African Musicians in Search of the 'Chinese Dream': Beyond the Narratives of Trade and Immigration

Talk by Roberto Castillo, PhD candidate in Cultural Studies at Lingnan University. 

Over the last decade, the number of Africans arriving in Guangzhou (and surrounding cities) has seen no parallel in the history of the region. As African presence in the city remains a significant foreign presence, the number of Africans involved in different segments of the cultural scene has gradually increased. Drawing from 12 months of ethnographic fieldwork amongst African musicians in the city, this talk is an exploration of their trajectories, entanglements, hopes and possibilities as they attempt to become celebrities both in China and beyond. In an attempt to shift the focus away from the economic discourses that underwrite most accounts of "Africans in China," in this talk I argue that in order to have a more comprehensive understanding of African presence in the region, it is crucial that we look into personal aspirations—and a little bit beyond the pervasive trading and immigration narratives.

Roberto Castillo is a PhD candidate in Cultural Studies at Lingnan University, Hong Kong, conducting cultural research about African presence in Guangzhou. Roberto is originally from Mexico, but has been living, working and researching in Asia since 2006. In addition to Cultural Studies, he is trained in Journalism, International Relations, Political Science and History. Since working as an editor for Xinhua News Agency in Beijing in 2009, he became interested in the increasing presence of foreigners in China. He took this interest further in 2010, completing a Master of Cultural Studies at The University of Sydney, Australia. He also administers a website dedicated to the wider field of Africans in China: www.africansinchina.net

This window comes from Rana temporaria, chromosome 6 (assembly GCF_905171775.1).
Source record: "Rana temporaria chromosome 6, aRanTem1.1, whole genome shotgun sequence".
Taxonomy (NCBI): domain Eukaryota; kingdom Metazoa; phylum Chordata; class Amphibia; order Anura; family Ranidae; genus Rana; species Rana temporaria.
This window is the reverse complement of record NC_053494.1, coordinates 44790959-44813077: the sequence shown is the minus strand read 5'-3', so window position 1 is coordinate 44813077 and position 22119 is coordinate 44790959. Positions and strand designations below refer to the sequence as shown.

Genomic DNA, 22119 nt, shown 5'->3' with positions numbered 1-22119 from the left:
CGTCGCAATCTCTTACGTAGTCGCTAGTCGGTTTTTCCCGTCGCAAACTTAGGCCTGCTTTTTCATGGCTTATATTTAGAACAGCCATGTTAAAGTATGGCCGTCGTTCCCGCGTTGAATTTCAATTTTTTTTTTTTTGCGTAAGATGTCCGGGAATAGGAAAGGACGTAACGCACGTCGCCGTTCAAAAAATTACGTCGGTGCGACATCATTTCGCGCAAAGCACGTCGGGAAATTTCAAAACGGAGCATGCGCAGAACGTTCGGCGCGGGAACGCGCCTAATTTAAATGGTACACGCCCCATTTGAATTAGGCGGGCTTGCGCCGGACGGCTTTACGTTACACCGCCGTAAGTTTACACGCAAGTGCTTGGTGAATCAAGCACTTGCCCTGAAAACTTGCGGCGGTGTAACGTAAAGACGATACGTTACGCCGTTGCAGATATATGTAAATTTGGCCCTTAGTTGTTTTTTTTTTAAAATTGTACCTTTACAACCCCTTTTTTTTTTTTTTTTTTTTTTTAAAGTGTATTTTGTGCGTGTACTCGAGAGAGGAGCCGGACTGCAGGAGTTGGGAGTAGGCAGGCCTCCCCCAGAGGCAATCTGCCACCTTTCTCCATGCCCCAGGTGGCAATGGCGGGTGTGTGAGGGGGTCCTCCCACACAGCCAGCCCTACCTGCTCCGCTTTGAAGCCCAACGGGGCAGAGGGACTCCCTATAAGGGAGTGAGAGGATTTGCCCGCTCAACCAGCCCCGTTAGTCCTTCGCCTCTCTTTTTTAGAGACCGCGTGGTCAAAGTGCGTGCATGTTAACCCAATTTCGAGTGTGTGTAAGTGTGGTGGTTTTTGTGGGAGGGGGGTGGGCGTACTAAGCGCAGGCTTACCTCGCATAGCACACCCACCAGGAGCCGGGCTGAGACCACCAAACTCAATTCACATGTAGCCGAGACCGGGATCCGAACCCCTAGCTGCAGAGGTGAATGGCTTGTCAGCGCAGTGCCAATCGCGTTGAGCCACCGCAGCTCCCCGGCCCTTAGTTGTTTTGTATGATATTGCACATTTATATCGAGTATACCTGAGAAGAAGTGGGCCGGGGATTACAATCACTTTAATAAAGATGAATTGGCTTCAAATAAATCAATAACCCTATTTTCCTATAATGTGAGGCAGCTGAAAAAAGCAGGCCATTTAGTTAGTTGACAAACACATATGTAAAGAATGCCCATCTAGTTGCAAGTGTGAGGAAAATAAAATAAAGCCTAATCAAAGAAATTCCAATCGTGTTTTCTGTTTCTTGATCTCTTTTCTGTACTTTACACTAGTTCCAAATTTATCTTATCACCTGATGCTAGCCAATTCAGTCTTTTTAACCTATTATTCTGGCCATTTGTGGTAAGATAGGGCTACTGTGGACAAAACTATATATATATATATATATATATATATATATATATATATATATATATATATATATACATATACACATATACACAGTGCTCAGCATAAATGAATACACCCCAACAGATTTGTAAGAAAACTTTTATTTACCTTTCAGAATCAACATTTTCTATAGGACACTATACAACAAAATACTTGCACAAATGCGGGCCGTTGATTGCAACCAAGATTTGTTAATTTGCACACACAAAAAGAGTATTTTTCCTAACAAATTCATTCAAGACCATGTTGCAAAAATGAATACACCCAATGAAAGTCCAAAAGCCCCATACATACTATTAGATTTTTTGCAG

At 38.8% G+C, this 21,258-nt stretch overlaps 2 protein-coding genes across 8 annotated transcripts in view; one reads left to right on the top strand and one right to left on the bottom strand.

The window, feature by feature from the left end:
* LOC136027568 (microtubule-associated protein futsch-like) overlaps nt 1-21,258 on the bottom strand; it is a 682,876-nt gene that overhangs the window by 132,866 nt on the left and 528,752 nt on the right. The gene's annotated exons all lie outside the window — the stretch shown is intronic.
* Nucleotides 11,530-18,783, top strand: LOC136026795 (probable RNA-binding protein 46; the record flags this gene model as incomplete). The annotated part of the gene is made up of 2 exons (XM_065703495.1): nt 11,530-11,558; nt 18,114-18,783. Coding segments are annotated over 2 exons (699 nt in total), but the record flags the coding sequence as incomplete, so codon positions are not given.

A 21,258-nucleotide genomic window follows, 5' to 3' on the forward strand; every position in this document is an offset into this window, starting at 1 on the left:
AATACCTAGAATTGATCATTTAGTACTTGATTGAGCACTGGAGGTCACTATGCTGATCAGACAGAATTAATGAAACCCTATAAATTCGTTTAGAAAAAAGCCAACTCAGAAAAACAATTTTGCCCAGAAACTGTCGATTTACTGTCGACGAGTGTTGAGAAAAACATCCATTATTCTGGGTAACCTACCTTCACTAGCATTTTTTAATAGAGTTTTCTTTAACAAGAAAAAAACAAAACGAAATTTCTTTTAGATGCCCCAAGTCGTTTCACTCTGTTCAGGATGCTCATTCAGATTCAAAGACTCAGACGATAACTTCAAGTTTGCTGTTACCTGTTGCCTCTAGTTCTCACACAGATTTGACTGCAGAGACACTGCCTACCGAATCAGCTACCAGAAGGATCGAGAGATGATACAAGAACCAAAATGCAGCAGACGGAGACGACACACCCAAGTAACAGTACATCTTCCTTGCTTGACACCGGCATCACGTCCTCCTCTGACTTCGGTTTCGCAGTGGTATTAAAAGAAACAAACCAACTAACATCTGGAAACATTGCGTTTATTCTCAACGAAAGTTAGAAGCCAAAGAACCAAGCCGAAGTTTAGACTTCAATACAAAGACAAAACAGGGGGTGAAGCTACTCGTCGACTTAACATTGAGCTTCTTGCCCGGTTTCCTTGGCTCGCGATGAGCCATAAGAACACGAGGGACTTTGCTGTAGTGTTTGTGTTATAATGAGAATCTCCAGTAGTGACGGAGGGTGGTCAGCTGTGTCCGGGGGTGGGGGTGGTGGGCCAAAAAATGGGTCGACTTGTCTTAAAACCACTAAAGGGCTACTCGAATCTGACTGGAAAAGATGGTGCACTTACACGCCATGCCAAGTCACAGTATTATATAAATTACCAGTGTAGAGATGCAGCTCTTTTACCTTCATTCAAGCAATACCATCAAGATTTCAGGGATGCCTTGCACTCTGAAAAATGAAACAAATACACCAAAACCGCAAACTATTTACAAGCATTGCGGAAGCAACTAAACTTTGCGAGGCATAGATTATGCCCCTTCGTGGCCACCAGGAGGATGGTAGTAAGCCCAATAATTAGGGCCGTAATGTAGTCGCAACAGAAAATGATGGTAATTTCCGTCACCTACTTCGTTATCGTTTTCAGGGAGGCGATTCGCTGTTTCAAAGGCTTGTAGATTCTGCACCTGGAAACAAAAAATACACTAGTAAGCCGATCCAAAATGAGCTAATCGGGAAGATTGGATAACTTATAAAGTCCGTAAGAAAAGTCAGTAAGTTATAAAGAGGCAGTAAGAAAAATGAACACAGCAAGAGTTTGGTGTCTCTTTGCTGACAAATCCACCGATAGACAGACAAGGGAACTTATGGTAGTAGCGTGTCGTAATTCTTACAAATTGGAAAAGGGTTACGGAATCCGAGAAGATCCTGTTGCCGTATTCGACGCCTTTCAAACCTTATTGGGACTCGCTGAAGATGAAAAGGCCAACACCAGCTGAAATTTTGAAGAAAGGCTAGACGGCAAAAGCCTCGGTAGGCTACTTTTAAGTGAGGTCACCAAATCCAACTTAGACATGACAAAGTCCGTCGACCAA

Mapping Asia is an unfolding publication, exhibition, and programme series presented by Asia Art Archive, that explores multiple vantage points from which to consider Asia, looking beyond inherited boundaries, histories, and political and economic systems to entanglements and connections across time, sites, and geographies.

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